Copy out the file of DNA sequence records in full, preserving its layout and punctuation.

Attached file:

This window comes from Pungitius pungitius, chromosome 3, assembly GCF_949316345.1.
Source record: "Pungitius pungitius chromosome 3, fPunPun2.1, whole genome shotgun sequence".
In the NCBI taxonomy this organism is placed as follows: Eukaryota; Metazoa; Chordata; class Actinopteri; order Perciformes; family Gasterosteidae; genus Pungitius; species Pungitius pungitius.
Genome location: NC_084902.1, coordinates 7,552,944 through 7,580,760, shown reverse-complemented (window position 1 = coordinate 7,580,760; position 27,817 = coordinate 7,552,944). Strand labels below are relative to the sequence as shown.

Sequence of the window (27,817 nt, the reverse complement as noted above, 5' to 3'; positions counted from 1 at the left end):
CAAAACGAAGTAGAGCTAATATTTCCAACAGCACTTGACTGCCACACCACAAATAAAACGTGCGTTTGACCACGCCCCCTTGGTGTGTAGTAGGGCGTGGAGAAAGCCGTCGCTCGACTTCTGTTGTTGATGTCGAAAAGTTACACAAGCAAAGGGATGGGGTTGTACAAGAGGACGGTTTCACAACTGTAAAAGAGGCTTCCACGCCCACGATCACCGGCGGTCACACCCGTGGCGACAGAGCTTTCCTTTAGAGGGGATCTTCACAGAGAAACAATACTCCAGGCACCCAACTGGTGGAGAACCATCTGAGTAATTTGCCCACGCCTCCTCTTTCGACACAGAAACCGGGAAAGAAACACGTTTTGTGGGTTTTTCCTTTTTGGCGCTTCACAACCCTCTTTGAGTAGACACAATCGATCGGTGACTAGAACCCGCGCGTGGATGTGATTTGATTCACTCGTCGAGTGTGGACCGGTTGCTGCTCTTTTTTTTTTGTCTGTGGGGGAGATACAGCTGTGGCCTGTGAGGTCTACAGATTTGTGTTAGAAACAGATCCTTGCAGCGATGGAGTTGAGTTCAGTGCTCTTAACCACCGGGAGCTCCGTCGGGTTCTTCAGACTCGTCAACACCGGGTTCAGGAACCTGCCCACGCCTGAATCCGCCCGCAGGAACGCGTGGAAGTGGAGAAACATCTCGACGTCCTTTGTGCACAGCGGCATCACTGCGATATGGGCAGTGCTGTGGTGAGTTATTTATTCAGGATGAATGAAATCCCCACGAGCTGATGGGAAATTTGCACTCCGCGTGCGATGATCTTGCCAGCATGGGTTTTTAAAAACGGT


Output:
This window comes from Pungitius pungitius, chromosome 3, assembly GCF_949316345.1.
Source record: "Pungitius pungitius chromosome 3, fPunPun2.1, whole genome shotgun sequence".
In the NCBI taxonomy this organism is placed as follows: Eukaryota; Metazoa; Chordata; class Actinopteri; order Perciformes; family Gasterosteidae; genus Pungitius; species Pungitius pungitius.
Genome location: NC_084902.1, coordinates 7,552,944 through 7,580,760, shown reverse-complemented (window position 1 = coordinate 7,580,760; position 27,817 = coordinate 7,552,944). Strand labels below are relative to the sequence as shown.

Sequence of the window (27,817 nt, the reverse complement as noted above, 5' to 3'; positions counted from 1 at the left end):
CAAAACGAAGTAGAGCTAATATTTCCAACAGCACTTGACTGCCACACCACAAATAAAACGTGCGTTTGACCACGCCCCCTTGGTGTGTAGTAGGGCGTGGAGAAAGCCGTCGCTCGACTTCTGTTGTTGATGTCGAAAAGTTACACAAGCAAAGGGATGGGGTTGTACAAGAGGACGGTTTCACAACTGTAAAAGAGGCTTCCACGCCCACGATCACCGGCGGTCACACCCGTGGCGACAGAGCTTTCCTTTAGAGGGGATCTTCACAGAGAAACAATACTCCAGGCACCCAACTGGTGGAGAACCATCTGAGTAATTTGCCCACGCCTCCTCTTTCGACACAGAAACCGGGAAAGAAACACGTTTTGTGGGTTTTTCCTTTTTGGCGCTTCACAACCCTCTTTGAGTAGACACAATCGATCGGTGACTAGAACCCGCGCGTGGATGTGATTTGATTCACTCGTCGAGTGTGGACCGGTTGCTGCTCTTTTTTTTTTGTCTGTGGGGGAGATACAGCTGTGGCCTGTGAGGTCTACAGATTTGTGTTAGAAACAGATCCTTGCAGCGATGGAGTTGAGTTCAGTGCTCTTAACCACCGGGAGCTCCGTCGGGTTCTTCAGACTCGTCAACACCGGGTTCAGGAACCTGCCCACGCCTGAATCCGCCCGCAGGAACGCGTGGAAGTGGAGAAACATCTCGACGTCCTTTGTGCACAGCGGCATCACTGCGATATGGGCAGTGCTGTGGTGAGTTATTTATTCAGGATGAATGAAATCCCCACGAGCTGATGGGAAATTTGCACTCCGCGTGCGATGATCTTGCCAGCATGGGTTTTTAAAAACGGT